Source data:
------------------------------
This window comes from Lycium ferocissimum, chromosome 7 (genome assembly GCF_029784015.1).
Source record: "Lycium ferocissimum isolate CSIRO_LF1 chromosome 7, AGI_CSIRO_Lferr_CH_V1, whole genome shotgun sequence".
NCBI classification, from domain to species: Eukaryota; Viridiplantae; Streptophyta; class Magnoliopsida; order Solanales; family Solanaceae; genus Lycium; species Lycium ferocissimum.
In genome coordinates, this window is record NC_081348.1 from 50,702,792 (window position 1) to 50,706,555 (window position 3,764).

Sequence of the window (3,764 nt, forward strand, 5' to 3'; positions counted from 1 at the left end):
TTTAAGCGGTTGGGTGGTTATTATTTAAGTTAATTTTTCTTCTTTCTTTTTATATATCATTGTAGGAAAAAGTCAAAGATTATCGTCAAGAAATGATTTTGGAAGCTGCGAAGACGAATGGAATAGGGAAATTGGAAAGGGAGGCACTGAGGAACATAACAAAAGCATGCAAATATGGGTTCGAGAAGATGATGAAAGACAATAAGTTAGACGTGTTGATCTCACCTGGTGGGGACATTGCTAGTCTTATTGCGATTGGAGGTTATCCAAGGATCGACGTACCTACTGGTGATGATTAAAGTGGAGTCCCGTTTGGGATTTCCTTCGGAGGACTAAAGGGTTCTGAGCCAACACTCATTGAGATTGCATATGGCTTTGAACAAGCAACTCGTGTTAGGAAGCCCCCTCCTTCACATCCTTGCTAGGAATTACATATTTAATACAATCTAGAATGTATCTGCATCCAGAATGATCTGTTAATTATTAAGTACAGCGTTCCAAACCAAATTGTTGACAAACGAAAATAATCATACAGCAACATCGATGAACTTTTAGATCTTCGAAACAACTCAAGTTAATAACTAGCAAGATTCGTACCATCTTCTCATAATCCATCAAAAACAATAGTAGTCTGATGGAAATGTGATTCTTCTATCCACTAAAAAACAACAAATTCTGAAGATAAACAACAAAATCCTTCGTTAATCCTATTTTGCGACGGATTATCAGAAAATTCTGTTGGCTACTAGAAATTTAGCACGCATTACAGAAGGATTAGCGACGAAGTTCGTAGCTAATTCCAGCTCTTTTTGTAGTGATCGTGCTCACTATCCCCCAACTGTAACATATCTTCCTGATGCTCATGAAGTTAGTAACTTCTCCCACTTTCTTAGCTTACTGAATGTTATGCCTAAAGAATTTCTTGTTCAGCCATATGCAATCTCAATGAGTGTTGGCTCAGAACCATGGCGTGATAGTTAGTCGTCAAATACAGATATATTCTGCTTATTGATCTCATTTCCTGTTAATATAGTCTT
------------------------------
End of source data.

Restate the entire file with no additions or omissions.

This window comes from Lycium ferocissimum, chromosome 7 (genome assembly GCF_029784015.1).
Source record: "Lycium ferocissimum isolate CSIRO_LF1 chromosome 7, AGI_CSIRO_Lferr_CH_V1, whole genome shotgun sequence".
NCBI classification, from domain to species: Eukaryota; Viridiplantae; Streptophyta; class Magnoliopsida; order Solanales; family Solanaceae; genus Lycium; species Lycium ferocissimum.
In genome coordinates, this window is record NC_081348.1 from 50,702,792 (window position 1) to 50,706,555 (window position 3,764).

Sequence of the window (3,764 nt, forward strand, 5' to 3'; positions counted from 1 at the left end):
TTTAAGCGGTTGGGTGGTTATTATTTAAGTTAATTTTTCTTCTTTCTTTTTATATATCATTGTAGGAAAAAGTCAAAGATTATCGTCAAGAAATGATTTTGGAAGCTGCGAAGACGAATGGAATAGGGAAATTGGAAAGGGAGGCACTGAGGAACATAACAAAAGCATGCAAATATGGGTTCGAGAAGATGATGAAAGACAATAAGTTAGACGTGTTGATCTCACCTGGTGGGGACATTGCTAGTCTTATTGCGATTGGAGGTTATCCAAGGATCGACGTACCTACTGGTGATGATTAAAGTGGAGTCCCGTTTGGGATTTCCTTCGGAGGACTAAAGGGTTCTGAGCCAACACTCATTGAGATTGCATATGGCTTTGAACAAGCAACTCGTGTTAGGAAGCCCCCTCCTTCACATCCTTGCTAGGAATTACATATTTAATACAATCTAGAATGTATCTGCATCCAGAATGATCTGTTAATTATTAAGTACAGCGTTCCAAACCAAATTGTTGACAAACGAAAATAATCATACAGCAACATCGATGAACTTTTAGATCTTCGAAACAACTCAAGTTAATAACTAGCAAGATTCGTACCATCTTCTCATAATCCATCAAAAACAATAGTAGTCTGATGGAAATGTGATTCTTCTATCCACTAAAAAACAACAAATTCTGAAGATAAACAACAAAATCCTTCGTTAATCCTATTTTGCGACGGATTATCAGAAAATTCTGTTGGCTACTAGAAATTTAGCACGCATTACAGAAGGATTAGCGACGAAGTTCGTAGCTAATTCCAGCTCTTTTTGTAGTGATCGTGCTCACTATCCCCCAACTGTAACATATCTTCCTGATGCTCATGAAGTTAGTAACTTCTCCCACTTTCTTAGCTTACTGAATGTTATGCCTAAAGAATTTCTTGTTCAGCCATATGCAATCTCAATGAGTGTTGGCTCAGAACCATGGCGTGATAGTTAGTCGTCAAATACAGATATATTCTGCTTATTGATCTCATTTCCTGTTAATATAGTCTT